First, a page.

The first double-cylinder machine was the model XL, patented by Stretton and Johnson of Leicester in 1900, which employed double-headed latch needles patented by Townsend in 1849 and internally-controlled sinkers patented by Spiers and Grieves in 1895. Using dividing cams for disengaging the sliders from the needles, it eliminated the need to knit the rib tops on a separate machine and then to transfer the fabric on a quill ring to the needles of another machine in order to knit the leg.
In 1912, the machine was converted to a revolving cylinder type, and in 1920 the first of over 100000 Komet machines was produced. From that year onwards, a wide range of double-cylinder machines has been developed, from high-speed plain models to highly complex machines with extensive patterning capabilities [3,4]. Amongst the range of patterning effects available are three-feed jacquard, linkslinks, embroidery plating, and terry.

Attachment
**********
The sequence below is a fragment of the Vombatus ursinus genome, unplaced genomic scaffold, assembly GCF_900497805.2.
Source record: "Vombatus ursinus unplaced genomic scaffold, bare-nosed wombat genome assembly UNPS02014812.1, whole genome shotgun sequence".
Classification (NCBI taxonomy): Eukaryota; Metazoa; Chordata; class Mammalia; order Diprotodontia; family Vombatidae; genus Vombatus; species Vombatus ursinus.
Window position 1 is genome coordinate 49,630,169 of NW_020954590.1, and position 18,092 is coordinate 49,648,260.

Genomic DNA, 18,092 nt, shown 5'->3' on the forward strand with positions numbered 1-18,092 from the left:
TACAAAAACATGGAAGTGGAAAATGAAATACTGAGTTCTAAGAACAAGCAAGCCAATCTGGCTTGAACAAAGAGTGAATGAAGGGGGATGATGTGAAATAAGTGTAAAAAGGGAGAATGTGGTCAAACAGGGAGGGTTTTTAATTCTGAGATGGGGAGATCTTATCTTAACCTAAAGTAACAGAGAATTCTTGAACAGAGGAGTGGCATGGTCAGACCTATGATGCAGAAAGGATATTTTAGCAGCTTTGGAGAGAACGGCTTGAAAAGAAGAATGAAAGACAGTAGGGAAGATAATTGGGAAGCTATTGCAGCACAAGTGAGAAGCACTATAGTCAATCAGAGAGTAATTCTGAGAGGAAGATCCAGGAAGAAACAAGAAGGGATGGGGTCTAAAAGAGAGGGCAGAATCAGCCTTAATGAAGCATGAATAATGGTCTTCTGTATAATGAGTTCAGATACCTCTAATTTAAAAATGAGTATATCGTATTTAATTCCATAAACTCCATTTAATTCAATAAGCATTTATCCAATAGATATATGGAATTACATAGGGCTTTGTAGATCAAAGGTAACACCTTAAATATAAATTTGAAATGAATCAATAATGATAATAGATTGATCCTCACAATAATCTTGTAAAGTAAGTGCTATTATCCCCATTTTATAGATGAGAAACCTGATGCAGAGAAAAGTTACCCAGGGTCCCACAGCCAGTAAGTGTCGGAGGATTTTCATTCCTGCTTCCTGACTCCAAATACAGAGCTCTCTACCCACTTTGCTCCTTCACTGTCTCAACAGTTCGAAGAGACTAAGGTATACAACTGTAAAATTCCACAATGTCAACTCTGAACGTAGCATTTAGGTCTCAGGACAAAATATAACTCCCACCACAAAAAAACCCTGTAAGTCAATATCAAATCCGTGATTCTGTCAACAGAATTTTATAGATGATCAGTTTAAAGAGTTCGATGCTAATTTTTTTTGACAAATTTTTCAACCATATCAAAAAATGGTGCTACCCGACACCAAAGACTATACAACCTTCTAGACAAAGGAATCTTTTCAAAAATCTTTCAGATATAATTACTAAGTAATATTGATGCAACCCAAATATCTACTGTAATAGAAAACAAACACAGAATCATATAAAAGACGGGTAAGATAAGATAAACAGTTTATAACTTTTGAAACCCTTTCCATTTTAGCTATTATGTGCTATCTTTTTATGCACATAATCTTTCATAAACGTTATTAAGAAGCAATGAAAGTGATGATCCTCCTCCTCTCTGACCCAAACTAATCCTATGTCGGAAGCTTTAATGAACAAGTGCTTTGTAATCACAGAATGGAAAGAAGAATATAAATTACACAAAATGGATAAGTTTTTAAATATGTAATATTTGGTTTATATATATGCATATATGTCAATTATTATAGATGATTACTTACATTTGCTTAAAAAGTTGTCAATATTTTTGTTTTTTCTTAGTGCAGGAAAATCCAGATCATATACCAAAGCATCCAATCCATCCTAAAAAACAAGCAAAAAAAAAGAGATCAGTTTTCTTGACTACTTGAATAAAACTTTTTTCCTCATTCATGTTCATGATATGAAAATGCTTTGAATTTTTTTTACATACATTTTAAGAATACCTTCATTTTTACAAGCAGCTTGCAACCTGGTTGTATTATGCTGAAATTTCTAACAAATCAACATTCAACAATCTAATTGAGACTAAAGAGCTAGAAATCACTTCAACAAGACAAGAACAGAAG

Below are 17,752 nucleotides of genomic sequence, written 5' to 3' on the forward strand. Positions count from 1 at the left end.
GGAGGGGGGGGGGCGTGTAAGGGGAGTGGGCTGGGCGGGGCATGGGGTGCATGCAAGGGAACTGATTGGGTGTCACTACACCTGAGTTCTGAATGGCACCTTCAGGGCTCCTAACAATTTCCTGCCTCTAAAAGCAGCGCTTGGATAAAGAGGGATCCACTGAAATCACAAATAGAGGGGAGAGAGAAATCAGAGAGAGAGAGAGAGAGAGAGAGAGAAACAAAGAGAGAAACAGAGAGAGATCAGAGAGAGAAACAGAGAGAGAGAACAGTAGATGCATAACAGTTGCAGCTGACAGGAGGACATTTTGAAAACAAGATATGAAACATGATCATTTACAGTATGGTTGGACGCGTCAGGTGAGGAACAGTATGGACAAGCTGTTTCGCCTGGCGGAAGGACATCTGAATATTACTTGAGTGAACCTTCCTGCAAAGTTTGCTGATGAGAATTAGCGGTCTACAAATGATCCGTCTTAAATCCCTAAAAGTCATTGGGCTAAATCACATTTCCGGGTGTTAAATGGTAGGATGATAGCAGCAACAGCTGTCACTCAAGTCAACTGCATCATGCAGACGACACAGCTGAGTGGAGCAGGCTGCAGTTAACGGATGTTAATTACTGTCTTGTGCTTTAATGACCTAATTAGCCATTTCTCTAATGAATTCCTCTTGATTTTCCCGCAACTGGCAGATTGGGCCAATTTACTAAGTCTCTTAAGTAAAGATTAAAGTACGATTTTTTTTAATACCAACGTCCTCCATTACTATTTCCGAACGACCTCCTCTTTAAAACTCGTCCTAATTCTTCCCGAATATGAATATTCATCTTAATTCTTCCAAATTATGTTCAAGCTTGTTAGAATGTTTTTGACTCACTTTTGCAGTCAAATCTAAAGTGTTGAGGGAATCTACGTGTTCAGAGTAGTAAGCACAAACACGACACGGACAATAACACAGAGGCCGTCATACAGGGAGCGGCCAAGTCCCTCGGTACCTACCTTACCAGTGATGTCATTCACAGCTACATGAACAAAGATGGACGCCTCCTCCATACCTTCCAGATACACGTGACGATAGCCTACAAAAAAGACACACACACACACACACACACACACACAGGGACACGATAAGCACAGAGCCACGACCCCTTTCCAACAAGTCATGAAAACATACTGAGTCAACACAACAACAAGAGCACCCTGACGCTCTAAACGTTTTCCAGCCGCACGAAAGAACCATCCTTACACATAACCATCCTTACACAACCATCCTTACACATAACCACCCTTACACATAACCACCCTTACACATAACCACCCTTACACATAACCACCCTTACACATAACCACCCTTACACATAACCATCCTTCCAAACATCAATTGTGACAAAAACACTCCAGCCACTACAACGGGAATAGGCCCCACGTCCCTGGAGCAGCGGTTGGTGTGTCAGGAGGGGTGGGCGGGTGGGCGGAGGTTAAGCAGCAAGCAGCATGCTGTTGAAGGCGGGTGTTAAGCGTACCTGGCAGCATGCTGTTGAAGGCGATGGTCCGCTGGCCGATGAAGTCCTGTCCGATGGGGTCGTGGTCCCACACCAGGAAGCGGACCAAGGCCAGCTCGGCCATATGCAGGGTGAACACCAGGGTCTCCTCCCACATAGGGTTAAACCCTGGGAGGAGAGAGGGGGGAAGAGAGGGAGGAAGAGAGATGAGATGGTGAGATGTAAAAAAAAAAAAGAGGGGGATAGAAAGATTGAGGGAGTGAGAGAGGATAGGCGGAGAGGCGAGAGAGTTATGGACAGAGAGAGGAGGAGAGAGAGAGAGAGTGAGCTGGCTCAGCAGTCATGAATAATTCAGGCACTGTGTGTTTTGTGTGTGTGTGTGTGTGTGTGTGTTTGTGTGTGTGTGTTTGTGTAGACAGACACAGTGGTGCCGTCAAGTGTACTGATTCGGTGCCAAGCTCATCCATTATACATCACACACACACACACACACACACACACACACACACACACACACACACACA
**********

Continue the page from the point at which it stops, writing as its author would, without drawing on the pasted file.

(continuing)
The robust reliability of mechanically-controlled double-cylinder machines has ensured their continued use despite competition from new computer-controlled machines.
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